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Entries in FAA (12)

Monday
Apr112011

AirTran Tops List of Safest US Airlines, but Who's Counting?

Comstock/Thinkstock Images(NEW YORK) -- It's easy enough to name the nation's seven safest airlines. It's hard, however, to say what good these lists are if your goal, as a traveler, is to avoid dying.

Consider the case of the passengers on the Southwest flight earlier this month who heard a loud bang and looked up to see daylight coming through the ceiling of their Boeing 737. If, before belting in, they had consulted the latest safety rankings, they'd have seen that Southwest's record is exemplary. On an incidents-per-flight basis, Southwest ranks as the safest of the major U.S. carriers and second-safest overall, coming in just behind much smaller, top-ranked AirTran Airways. (Southwest is in the process of acquiring AirTran.)

Knowing Southwest's safety ranking would have availed the passengers on the pop-top flight absolutely zip. That doesn't mean there aren't steps you can take to help ensure your safety in the air -- only that studying rankings isn't one of them.

The most popular rankings compare a carrier's number of flights against its number of safety "incidents." As determined by the FAA, "incidents are events that do not meet the aircraft damage or personal injury thresholds" of more serious "accidents." For example, a midair collision between a plane and a bird would likely qualify as an incident. A collision in the air between a plane and another plane would be an accident.

For leading U.S. carriers, there are a whole lot of flights, few incidents and even fewer accidents. So, while it's possible to say mathematically that Southwest outranks US Airways, the difference between Southwest's 0.0000203 and US Airways' 0.0000212 is…small.

You'd think that Christopher White, spokesperson for AirTran, would like to do a little boasting about his carrier's safety supremacy, but he, too, emphasizes that the top carriers are interchangeable when it comes to safety. "Everyone is 'safest,'" he says. "Today's aviation system in America is the best in the world. At AirTran, we do have a couple of things going for us: We have an extremely young fleet, the youngest all-Boeing fleet in the U.S. Newer planes give you less to worry about, fewer mechanical issues." AirTran also has scored highly for overall customer satisfaction.

So, what can you the traveler do to help ensure your safety? Quite a lot, say experts. Advises Bill Voss, head of the Flight Safety Foundation in Arlington, Va., "Look for airlines that have passed what's called an IOSA Audit, which goes above and beyond most regulatory requirements for safety." The International Air Transport Association (IATA) names airlines that have passed this audit. "Second, look to see if your carrier is part of a larger, global alliance, because airlines are very discerning about who can join these." As examples he cites the STAR and OneWorld alliances.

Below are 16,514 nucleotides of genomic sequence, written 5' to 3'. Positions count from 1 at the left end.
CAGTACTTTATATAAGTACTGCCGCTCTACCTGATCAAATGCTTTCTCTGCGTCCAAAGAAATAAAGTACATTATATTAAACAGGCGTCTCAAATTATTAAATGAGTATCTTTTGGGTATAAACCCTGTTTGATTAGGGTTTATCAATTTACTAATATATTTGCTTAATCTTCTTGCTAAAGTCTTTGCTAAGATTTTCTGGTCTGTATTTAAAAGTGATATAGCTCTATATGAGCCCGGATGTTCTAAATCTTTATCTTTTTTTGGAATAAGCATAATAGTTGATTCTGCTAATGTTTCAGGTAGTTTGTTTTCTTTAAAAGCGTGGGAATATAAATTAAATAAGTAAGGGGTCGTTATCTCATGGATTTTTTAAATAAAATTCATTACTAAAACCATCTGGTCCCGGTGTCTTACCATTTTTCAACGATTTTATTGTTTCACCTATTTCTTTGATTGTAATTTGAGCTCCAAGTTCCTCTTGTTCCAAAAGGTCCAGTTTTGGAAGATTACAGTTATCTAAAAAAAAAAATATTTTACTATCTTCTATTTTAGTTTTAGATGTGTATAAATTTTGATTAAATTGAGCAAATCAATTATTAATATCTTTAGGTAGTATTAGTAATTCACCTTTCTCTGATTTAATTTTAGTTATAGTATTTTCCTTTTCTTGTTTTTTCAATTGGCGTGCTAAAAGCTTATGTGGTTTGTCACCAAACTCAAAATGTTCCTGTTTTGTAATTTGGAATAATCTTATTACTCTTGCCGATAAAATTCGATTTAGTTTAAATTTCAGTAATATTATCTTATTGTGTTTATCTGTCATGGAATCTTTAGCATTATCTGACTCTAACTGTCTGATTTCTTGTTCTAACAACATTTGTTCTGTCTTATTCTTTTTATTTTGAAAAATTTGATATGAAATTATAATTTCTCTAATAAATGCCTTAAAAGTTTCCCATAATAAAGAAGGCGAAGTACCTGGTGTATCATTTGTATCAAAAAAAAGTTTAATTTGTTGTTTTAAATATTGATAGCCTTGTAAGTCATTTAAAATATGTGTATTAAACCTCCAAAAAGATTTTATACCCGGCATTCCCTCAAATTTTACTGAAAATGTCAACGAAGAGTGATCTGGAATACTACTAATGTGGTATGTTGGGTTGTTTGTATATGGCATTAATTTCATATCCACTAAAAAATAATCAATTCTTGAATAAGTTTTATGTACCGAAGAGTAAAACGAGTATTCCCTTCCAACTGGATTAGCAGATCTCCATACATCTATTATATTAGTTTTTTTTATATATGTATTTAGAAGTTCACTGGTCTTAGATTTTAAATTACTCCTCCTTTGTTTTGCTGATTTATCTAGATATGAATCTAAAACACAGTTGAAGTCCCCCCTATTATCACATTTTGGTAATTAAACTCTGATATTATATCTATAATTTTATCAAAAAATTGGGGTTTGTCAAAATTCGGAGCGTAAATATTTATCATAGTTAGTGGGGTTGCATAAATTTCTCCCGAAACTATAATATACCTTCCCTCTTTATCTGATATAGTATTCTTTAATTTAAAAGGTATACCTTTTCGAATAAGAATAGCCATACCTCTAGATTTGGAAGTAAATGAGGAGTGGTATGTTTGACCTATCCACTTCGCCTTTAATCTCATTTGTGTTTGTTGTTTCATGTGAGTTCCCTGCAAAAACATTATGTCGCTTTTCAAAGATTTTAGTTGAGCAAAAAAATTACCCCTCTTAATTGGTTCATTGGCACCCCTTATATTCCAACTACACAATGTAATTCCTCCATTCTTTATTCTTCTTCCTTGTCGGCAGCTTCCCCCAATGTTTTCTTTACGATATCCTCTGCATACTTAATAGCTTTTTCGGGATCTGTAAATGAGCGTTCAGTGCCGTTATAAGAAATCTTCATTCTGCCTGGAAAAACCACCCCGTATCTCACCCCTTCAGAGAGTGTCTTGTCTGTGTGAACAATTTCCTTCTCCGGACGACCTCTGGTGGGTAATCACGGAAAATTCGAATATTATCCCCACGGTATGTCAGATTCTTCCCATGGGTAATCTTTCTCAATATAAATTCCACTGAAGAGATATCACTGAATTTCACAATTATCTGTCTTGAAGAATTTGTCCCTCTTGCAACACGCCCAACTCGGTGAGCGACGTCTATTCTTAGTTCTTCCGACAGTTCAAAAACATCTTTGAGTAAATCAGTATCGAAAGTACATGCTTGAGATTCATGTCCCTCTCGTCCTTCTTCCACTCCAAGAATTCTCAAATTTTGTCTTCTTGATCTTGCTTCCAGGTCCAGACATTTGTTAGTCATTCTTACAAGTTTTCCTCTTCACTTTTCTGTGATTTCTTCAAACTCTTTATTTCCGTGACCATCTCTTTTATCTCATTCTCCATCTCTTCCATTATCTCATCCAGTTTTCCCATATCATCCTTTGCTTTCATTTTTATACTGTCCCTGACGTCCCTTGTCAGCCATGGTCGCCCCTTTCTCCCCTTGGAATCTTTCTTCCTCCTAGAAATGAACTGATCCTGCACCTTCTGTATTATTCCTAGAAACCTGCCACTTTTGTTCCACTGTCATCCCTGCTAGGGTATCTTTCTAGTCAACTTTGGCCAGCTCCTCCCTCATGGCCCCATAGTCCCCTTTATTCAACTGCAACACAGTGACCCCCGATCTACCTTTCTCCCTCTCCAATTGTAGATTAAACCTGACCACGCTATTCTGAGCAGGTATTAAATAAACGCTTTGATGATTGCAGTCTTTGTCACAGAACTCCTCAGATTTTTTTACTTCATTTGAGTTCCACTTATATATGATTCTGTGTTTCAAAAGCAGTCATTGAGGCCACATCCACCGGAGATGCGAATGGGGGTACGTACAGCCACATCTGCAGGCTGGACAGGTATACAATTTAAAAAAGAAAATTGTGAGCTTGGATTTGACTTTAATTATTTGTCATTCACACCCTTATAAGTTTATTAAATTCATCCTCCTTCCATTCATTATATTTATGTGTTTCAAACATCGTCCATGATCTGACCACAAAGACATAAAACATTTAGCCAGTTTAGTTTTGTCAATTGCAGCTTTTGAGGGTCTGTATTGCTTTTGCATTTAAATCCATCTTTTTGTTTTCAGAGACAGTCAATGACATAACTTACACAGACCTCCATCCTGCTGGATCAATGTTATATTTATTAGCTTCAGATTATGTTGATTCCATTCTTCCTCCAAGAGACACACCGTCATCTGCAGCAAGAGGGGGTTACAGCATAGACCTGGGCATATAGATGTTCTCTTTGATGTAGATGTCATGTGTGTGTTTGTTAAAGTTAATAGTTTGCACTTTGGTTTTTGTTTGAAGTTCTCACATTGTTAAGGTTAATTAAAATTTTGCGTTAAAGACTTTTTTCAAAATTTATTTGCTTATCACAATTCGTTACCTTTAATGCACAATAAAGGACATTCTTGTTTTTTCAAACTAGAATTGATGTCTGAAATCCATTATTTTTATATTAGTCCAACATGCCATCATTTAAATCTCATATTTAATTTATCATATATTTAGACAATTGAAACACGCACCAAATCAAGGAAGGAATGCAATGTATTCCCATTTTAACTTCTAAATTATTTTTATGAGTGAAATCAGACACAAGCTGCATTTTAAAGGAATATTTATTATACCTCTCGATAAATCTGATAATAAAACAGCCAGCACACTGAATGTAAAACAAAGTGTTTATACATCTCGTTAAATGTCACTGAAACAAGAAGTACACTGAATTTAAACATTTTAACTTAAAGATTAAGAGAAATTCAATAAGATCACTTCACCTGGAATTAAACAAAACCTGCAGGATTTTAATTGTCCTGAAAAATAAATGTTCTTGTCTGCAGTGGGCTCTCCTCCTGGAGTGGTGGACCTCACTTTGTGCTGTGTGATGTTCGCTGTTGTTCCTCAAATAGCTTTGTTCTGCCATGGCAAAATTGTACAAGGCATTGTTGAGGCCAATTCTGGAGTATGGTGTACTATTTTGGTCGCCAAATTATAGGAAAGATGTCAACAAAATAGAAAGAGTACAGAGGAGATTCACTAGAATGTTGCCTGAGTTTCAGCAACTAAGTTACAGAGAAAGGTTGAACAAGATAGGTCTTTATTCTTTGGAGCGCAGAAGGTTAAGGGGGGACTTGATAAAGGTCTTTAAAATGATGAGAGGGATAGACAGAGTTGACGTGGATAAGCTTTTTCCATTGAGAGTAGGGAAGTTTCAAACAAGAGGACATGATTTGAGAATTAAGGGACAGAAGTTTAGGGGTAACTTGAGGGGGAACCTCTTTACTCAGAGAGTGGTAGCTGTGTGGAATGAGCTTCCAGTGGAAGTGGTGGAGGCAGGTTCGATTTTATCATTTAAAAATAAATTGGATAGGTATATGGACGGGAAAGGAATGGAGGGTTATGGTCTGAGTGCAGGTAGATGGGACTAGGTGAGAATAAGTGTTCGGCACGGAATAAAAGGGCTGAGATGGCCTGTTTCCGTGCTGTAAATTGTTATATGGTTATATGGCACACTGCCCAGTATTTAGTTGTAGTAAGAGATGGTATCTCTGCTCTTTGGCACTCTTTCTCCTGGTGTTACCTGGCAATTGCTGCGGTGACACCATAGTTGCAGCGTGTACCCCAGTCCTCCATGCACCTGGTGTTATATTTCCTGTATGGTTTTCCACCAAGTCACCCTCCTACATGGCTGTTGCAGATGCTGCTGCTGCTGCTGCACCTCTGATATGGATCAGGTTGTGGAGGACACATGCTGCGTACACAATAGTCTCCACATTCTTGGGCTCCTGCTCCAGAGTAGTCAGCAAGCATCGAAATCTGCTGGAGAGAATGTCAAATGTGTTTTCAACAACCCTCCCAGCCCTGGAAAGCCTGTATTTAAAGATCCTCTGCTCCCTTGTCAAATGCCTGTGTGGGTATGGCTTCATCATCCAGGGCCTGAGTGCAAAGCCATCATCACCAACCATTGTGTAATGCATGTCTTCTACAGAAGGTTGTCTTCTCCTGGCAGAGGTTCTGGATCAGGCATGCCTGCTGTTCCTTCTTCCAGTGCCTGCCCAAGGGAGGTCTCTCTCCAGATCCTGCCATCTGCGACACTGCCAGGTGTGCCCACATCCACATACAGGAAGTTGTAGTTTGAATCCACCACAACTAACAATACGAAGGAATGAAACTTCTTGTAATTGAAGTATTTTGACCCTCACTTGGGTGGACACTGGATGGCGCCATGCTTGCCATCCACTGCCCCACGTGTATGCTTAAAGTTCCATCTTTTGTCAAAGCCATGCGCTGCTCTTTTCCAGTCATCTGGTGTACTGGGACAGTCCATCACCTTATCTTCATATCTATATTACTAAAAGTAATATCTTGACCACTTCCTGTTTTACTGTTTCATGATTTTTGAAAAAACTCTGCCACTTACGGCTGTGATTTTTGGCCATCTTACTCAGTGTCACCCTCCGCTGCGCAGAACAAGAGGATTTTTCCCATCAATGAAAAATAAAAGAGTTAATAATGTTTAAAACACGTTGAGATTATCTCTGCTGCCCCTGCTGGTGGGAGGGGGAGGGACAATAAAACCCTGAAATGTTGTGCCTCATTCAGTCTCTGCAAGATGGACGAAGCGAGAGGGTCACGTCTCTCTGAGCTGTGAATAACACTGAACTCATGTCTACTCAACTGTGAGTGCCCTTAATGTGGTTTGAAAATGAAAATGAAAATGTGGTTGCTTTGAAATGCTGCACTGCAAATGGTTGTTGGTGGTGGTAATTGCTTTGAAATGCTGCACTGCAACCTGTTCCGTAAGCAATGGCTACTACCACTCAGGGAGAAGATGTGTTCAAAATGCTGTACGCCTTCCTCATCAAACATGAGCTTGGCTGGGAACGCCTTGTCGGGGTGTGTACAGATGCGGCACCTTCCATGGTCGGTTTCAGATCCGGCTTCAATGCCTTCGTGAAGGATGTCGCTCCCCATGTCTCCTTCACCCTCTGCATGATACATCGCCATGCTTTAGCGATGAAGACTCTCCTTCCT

Airline industry analyst and consultant Robert Mann of Port Washington, New York says the best thing the traveler can do is to be "situationally aware"—in other words, keep your eyes and ears open, and if you see something that disturbs you, act on it.

Furthermore, if you do see something that strikes you as wrong, call it to the attention of the crew. The worst that can happen, he says, is that you'll mention your concern to the flight attendant, who'll pass it up to the captain, who'll send word back, "Thank you, but it's not a safety issue."

Copyright 2011 ABC News Radio

Monday
Oct182010

UC Berkeley Study: Passengers Pay Half of $32.9 Billion in Flight Delay Costs

Photo Courtesy - Getty Images(BERKELEY) -- A study released Monday by the University of California, Berkeley found that domestic flight delays cost $32.9 billion, with $16.7 billion of that cost falling onto the lap of passengers through lost time and expenses.

"This is the most comprehensive study done to date analyzing the monetary cost of airline flight delays," said Mark Hansen, UC Berkeley civil and environmental engineering professor and lead researcher on the study. 

The study, which was commissioned by the Federal Aviation Administration, analyzed data from 2007 that was intended to calculate the financial impact of flight delays on both airlines and passengers, the cost of lost demand, and the collective impact of these costs on the U.S. economy, according to UC Berkeley.

Study results ultimately showed that "decreased delays directly correlate with increased costs."  The $16.7 billion costs carried by airline passengers was calculated  "based on lost passenger time due to flight delays, cancellations and missed connections, plus expenses such as food and accommodations that are incurred from being away from home for additional time," said UC Berkeley researchers. "The FAA commissioned the research because previous studies had discrepant numbers in some key areas of concern."

"The significance of this study is its use of innovative techniques to quantify the total cost of congestion to the aviation industry, the economy and society," said David K. Chin, director of performance analysis and strategy at the FAA's Strategy and Performance Business Unit. "These innovations created new economic measures for airline schedule padding, passenger delay impact and lost productivity," said Chin.

According to the report, "not all delays can or should be eliminated, especially delays due to mechanical failures and severe weather that are necessary to protect passenger safety."

Copyright 2010 ABC News Radio

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